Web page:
Written by Ilan Bubb //
People know I often push others to not eat meat, or at the very least consume less of it. In fact, I bring it up as often as I can. It makes some people uncomfortable, but hell, the animals that died to spark this conversation went through much worse than a slightly awkward dinner party.
Of course I wasn’t always this way. Both sides of my family were pig and cattle farmers in South Dakota. Meat was a central part of my diet for as long as I can remember. It wasn’t until my dad converted to the Hare Krishna movement when I was in middle school, that I had even heard of the term vegetarian. When he stopped eating meat, I noticed immediately. For over a decade my dad had been trying to get me to cut meat out of my life. He passed me information on the health benefits, videos on slaughterhouses and the unethical treatment of animals. He even tried to bribe me by taking me out to the various vegetarian restaurants around town. It wasn’t until I graduated high school that he asked me a simple, yet pivotal, question: “Why do you eat meat?”
It was such a simple question and my response quickly arrived to the tip of my tongue. “It tastes good,” I said. Immediately I realized how bad this answer was, and I had flashbacks to videos of brutal animal conditions, cages too small, laying in their own filth, cannibalizing themselves, and I thought to myself, “I’m supporting this cruelty, just because it tastes good.”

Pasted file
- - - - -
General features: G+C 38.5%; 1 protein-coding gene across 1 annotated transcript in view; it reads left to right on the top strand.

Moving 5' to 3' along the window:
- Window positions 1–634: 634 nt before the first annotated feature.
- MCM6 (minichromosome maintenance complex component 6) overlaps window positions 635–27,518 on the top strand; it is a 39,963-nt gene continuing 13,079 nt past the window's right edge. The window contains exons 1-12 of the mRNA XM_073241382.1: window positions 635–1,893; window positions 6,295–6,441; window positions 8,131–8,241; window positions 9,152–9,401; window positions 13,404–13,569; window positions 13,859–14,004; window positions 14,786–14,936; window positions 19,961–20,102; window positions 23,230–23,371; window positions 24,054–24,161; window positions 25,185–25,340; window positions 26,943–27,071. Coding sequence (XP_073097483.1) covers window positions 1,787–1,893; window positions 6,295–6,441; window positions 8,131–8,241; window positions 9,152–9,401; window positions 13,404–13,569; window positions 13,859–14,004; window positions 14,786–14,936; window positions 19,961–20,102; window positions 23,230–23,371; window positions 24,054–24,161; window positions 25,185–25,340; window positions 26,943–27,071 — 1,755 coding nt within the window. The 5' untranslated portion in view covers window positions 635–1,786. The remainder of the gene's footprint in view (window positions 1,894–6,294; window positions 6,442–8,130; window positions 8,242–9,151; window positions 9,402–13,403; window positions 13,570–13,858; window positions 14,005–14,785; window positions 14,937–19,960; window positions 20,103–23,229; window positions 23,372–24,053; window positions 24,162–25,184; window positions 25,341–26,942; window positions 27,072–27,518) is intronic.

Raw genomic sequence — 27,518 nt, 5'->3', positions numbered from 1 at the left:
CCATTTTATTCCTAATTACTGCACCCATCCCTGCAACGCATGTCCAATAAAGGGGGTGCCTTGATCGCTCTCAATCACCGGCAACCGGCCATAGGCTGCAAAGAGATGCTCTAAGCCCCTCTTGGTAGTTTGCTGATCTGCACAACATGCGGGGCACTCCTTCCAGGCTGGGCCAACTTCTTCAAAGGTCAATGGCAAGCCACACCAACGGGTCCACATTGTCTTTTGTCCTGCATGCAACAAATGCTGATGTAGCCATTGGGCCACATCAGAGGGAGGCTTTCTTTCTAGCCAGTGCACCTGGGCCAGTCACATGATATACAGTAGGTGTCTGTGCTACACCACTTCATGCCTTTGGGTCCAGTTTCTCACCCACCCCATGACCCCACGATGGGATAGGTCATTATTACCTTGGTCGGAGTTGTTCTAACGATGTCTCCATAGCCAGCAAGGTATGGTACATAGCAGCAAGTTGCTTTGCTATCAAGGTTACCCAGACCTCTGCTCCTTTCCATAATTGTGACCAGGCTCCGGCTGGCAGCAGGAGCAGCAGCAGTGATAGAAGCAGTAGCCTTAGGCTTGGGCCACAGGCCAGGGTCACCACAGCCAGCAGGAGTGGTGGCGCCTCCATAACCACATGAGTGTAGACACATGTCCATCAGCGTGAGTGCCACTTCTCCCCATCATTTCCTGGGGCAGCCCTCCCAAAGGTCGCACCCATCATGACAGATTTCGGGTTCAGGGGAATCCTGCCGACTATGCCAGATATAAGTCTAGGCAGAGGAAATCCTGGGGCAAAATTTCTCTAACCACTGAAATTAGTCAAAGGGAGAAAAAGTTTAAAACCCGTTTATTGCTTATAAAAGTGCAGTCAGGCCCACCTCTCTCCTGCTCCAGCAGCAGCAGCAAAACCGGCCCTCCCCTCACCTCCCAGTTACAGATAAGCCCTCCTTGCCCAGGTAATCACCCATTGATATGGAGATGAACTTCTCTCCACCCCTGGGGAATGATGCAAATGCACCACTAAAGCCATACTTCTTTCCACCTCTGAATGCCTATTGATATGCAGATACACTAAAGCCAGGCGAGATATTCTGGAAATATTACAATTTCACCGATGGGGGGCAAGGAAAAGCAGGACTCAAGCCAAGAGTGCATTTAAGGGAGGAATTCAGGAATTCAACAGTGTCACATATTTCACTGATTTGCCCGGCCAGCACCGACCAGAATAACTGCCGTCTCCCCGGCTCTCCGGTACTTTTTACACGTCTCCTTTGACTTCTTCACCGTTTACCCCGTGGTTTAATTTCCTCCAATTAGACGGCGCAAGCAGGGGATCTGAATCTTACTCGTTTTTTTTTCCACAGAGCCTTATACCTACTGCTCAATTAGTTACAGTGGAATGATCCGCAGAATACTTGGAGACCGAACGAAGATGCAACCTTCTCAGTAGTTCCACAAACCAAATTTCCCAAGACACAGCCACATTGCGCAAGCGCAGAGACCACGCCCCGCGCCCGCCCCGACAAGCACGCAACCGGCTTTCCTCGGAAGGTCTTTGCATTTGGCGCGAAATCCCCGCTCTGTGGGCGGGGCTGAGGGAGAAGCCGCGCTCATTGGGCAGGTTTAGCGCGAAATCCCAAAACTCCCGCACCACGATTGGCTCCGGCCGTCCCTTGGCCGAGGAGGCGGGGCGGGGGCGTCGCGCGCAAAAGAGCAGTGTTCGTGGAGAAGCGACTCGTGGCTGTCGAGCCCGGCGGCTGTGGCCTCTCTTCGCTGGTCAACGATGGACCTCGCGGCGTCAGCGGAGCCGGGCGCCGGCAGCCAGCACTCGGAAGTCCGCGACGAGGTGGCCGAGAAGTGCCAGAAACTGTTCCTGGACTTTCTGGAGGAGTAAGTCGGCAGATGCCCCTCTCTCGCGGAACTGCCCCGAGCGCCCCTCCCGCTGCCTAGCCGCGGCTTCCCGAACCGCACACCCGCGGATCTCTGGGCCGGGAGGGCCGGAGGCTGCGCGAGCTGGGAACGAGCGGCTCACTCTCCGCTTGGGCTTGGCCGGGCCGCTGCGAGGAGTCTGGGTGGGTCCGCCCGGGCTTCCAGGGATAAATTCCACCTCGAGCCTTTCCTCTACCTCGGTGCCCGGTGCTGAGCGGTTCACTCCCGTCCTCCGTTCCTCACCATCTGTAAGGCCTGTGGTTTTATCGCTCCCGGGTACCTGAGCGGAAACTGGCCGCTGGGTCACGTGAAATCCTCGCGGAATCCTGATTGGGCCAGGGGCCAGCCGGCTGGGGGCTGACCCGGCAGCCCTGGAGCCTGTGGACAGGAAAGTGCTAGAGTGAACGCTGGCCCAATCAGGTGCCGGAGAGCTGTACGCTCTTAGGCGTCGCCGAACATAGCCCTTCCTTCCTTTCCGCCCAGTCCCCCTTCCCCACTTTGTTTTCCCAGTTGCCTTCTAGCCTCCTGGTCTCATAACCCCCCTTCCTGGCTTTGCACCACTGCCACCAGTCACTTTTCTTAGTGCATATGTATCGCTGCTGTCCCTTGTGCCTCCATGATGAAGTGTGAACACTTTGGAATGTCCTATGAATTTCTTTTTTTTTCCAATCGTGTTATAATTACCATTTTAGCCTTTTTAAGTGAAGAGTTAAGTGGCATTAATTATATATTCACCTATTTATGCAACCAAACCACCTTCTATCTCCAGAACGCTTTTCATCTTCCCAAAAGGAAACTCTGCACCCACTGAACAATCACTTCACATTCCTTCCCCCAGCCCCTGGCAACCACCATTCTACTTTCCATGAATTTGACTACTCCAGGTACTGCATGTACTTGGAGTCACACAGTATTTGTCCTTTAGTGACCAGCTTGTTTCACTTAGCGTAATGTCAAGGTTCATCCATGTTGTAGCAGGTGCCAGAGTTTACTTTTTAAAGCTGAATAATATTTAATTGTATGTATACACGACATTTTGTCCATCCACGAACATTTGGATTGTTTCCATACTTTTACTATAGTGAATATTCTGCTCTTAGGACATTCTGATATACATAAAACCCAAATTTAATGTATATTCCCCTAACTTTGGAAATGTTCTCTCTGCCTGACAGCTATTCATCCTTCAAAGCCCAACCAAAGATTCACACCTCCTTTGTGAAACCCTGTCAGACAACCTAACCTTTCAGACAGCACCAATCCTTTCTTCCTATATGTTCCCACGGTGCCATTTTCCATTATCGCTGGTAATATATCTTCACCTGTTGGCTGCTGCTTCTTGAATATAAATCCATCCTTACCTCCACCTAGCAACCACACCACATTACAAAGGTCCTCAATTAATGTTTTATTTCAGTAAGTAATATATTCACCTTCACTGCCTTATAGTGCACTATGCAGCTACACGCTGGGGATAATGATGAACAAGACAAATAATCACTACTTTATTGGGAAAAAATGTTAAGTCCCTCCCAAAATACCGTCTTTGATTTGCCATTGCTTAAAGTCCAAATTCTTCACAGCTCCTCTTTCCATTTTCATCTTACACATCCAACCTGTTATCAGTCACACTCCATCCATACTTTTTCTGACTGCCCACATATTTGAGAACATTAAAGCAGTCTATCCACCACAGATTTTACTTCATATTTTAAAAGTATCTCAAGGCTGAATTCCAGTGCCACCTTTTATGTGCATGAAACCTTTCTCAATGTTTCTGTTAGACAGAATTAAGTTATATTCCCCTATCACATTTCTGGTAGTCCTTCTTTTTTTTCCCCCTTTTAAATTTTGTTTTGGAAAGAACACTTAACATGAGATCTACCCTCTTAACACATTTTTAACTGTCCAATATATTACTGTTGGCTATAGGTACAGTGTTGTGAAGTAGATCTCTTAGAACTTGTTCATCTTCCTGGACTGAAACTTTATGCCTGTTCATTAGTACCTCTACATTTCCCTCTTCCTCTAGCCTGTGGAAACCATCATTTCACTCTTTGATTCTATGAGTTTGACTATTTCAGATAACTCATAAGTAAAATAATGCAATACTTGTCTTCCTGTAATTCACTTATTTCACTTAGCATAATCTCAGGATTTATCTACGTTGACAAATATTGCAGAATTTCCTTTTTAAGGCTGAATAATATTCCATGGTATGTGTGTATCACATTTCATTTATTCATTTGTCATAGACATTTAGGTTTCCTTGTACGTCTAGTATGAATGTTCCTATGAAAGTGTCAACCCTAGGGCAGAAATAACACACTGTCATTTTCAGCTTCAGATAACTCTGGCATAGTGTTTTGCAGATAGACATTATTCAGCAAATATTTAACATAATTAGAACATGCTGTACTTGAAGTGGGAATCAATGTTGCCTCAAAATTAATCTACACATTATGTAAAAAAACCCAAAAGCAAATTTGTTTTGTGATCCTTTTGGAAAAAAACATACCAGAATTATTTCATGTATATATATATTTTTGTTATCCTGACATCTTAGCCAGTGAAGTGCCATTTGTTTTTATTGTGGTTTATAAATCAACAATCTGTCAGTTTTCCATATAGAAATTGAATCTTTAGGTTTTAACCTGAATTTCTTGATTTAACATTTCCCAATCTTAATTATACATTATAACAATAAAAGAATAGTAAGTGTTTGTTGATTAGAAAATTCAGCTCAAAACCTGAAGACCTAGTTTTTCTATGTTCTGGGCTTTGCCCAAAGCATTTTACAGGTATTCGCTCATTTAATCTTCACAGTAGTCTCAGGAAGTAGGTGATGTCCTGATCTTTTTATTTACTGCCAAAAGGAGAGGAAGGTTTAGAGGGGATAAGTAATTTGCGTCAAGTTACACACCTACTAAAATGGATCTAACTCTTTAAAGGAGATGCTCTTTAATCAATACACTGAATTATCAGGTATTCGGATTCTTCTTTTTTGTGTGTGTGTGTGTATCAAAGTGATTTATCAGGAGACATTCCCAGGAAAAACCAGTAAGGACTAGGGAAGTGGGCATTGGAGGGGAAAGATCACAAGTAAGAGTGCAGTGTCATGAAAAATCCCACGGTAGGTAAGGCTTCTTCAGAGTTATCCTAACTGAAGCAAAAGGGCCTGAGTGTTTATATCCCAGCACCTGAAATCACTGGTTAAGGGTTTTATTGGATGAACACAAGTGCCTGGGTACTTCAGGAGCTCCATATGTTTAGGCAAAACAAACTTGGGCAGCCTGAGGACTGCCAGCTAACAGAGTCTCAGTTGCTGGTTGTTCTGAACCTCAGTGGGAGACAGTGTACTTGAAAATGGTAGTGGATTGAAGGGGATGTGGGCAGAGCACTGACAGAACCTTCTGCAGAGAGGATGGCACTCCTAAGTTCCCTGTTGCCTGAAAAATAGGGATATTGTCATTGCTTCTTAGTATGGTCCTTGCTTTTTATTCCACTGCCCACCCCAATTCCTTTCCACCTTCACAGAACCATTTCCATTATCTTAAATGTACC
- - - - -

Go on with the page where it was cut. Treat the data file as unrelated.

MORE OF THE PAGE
I don’t exactly know why this new insight was so powerful to me. It’s not like I learned any new information. But I was finally able to see the simple juxtaposition between the inherent cruelty to animals, and frivolous justification. It just clicked in me. Since then, my consumption of meat has dropped to once a month. Whenever I’m at the store now and I start craving chicken or a burger, or, more realistically, a McDonalds McChicken, I think of that question my dad asked me all those years ago, and I can often get past the cravings.
“Why do you eat meat?” This is the same question that I pose to people now when the topic of vegetarianism comes up. I don’t think showing people slaughterhouse videos changes many minds, nor does showing them a chart of the health benefits. People can ignore suffering when it’s far enough away from them. So for those who want to make an impact on others, ask them what their motivation for eating meat is. Change starts with a question, not an accusation of wrongdoing.
I’m still not happy with where I am. In a year I hope to be vegan as I wean myself off my favorite dairy products. But I can promise anyone who reads this that when I crave a glass of milk, or a slice of brie, I will ask myself “Why am I eating this?” and remember that the taste of something is not worth the suffering of other animals.
Ilan Bubb currently lives in Asheville, NC while working on his Masters of Environmental Management with a focus on the Coast. Food has always been a huge part of his life growing up with a family of famers. Since he was young he has had an inside view of the happenings that occur on small and large scale farms in the heart of South Dakota.